Provincial Chinese programs[edit]

There are different examples in the region of Qingdao, Beijing and the Sichuan provinces, where the current projects are developed.[8]

A big issue can be found in the Sichuan Province, close to the Tibetan border, where people had a habit of throwing waste in rivers and nature. Local leaders, among others monks and village representatives, decided to call for help from Norlha to design a region specific program. Monks have been informed about the proper way to dispose of (e-)waste, which they could pass through in religious celebrations. At the same time posters have been handed out to the communities and children have been informed by the NGO in their schools. Moreover, in 5 villages waste collections systems and storage points for e-waste have been created.[17]

Another project is the "Home Appliance Old for New Rebate Program", which was first launched in nine cities and provinces who are considered as economically developed regions. It is a recycling system, where only accredited collectors who usually work in the retail industry can collect and take back old appliances from consumers and reward these actions with discount coupons. Since only authorized collectors were participating in the process, it gives the possibility to pay the consumers a higher price for their e-waste[8]

Corporate initiatives[edit]

Many companies, like Nintendo, are aware of the problem of e-waste and are developing their own initiatives. Companies joined forces by creating a collective e-waste reclamation campaign. But that does not solve the whole problem.[11]

In response to low incentives some companies, like Dell, started to provide compensations to consumers in Beijing and Shanghai of US$0.15 for 1 kg of old computer. In order to receive the incentive consumers had to bring their used computers to local Dell stores at their own expense. The project failed because the financial gains of returning their computer to formal recyclers were lower than the gains from selling computers to informal collectors.[11]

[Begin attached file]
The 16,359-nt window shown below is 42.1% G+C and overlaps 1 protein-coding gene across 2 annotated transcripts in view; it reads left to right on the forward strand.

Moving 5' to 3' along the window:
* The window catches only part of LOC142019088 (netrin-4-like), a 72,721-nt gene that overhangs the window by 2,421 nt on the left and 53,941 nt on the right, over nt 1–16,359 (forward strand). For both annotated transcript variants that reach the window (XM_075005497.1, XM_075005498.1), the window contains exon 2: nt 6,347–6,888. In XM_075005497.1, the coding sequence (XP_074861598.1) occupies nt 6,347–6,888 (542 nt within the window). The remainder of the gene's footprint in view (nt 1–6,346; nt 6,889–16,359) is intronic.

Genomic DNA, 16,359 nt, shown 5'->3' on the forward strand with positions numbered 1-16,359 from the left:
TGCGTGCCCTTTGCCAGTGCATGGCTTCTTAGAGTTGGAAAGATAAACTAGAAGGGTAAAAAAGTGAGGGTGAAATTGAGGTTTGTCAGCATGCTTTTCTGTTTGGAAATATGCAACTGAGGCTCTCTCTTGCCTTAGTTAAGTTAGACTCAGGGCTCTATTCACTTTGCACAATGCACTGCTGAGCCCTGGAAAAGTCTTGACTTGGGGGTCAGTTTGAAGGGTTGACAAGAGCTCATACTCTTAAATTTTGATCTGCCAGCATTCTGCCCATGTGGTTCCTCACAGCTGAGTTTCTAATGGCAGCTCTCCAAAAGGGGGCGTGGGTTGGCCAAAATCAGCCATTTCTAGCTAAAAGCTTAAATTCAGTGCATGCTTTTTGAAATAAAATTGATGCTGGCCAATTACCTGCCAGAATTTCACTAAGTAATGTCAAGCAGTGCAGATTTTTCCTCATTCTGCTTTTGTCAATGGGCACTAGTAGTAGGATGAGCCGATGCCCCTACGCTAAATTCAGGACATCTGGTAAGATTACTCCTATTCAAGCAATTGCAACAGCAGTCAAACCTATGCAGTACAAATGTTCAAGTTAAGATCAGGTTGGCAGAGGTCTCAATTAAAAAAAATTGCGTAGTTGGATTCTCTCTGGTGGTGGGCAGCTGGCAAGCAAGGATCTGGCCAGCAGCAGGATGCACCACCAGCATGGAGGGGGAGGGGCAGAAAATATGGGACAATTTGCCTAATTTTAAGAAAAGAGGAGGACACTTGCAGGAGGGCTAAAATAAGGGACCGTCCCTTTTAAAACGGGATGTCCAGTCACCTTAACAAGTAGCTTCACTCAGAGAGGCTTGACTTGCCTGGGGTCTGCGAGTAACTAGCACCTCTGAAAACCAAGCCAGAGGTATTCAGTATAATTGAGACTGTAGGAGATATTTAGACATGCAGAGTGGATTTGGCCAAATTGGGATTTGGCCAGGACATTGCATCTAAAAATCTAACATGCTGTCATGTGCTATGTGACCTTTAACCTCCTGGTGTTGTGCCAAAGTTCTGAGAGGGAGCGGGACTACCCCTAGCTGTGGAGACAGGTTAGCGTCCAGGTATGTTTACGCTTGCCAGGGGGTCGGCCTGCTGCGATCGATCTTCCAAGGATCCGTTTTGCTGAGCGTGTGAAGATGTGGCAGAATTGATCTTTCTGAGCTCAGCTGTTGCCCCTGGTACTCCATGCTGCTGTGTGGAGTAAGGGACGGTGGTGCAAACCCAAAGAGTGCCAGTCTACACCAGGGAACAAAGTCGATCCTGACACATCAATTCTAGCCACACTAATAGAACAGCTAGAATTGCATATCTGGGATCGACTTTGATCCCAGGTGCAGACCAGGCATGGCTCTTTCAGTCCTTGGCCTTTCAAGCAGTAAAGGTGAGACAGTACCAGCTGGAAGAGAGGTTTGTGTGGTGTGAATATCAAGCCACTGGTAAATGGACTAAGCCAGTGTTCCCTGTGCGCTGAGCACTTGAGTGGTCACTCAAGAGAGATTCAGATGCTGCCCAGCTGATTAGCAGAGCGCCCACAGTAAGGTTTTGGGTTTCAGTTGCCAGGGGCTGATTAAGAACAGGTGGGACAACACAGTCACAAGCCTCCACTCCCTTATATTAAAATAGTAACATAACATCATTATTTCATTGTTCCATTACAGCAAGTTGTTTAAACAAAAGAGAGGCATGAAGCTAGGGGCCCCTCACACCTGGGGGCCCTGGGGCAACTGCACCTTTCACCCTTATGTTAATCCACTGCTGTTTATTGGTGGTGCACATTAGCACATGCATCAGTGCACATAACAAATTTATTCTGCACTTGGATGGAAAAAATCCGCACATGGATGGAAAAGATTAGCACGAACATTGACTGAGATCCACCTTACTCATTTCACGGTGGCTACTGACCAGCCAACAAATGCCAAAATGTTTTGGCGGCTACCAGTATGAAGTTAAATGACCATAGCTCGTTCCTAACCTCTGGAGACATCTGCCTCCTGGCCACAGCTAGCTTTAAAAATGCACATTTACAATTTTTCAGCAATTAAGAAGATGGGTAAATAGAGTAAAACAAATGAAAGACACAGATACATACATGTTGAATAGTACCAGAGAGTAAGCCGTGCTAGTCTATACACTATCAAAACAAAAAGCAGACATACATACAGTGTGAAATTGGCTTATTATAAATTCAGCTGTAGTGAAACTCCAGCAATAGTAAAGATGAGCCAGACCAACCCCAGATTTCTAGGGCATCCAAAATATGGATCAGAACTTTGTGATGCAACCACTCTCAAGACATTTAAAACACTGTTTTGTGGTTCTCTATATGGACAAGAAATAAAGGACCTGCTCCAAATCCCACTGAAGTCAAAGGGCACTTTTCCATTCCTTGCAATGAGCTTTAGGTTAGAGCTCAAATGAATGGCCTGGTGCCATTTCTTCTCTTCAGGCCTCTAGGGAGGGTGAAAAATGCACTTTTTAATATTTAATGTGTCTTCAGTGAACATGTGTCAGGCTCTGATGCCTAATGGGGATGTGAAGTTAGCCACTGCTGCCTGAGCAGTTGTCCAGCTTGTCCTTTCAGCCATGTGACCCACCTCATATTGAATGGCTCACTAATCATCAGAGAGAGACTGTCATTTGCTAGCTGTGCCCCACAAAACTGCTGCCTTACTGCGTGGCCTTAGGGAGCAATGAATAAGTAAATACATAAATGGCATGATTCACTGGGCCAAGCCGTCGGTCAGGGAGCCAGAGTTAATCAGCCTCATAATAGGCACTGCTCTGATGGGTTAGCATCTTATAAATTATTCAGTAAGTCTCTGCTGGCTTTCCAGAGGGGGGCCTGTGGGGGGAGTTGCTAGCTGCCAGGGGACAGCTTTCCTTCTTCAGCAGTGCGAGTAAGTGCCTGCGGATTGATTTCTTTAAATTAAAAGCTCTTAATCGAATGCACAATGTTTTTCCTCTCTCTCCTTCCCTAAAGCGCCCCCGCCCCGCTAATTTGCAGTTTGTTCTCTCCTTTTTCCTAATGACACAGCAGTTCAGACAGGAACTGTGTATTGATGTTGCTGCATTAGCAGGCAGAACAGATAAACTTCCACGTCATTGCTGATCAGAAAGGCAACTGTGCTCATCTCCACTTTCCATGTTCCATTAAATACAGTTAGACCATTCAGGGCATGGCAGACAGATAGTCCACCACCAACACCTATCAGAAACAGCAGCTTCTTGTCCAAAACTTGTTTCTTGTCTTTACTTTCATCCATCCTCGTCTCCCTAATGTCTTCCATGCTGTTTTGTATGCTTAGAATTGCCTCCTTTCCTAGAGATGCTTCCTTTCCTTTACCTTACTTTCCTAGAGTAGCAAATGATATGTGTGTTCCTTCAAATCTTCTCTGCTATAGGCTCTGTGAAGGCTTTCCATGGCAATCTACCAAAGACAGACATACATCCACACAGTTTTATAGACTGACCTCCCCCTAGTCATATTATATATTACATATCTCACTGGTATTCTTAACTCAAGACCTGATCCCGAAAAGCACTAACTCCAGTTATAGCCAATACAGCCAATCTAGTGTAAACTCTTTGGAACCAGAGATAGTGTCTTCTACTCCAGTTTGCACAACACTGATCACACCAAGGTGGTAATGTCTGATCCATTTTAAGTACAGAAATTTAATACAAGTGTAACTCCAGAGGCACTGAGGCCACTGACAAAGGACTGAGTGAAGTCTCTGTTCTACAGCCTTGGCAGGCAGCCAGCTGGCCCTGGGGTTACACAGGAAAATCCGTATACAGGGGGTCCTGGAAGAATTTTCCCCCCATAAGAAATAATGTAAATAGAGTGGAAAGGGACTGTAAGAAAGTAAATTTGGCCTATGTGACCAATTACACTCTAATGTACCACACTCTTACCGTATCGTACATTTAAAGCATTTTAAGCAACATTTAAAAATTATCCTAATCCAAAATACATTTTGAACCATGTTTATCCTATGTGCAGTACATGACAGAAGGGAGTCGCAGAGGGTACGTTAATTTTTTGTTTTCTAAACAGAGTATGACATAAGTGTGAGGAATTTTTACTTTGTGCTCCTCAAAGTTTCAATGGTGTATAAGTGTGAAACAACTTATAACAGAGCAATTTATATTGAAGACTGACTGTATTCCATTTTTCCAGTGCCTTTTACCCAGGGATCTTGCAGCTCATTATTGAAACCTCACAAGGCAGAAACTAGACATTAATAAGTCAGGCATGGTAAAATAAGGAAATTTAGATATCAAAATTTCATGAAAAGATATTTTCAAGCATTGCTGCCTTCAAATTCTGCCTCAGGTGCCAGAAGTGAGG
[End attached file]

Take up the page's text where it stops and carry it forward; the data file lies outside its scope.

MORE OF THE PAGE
Legislative inadequacies[edit]

Even though legislation and regulations have been accepted by the developed countries against illegal exportation of e-waste, the high number of illegal shipments is contributing to the bad situation of e-waste in China.[18] For instance, the members of the EU agreed not to transport any waste subject to the Basel Convention out of the EU or the OECD but illegal shipments are still rising in China and other developing countries.[19] Greenpeace International claims that a large amount of e-waste is usually illegally shipped from Europe, the U.S. and Japan to China. One of the main incentives for them to export e-waste is that the cost of domestic e-waste disposal is higher than the exportation fees.[20] Moreover, e-waste brokers make large profits from the trade and get paid twice: once for acquiring the e-waste, once for shipping it.[13]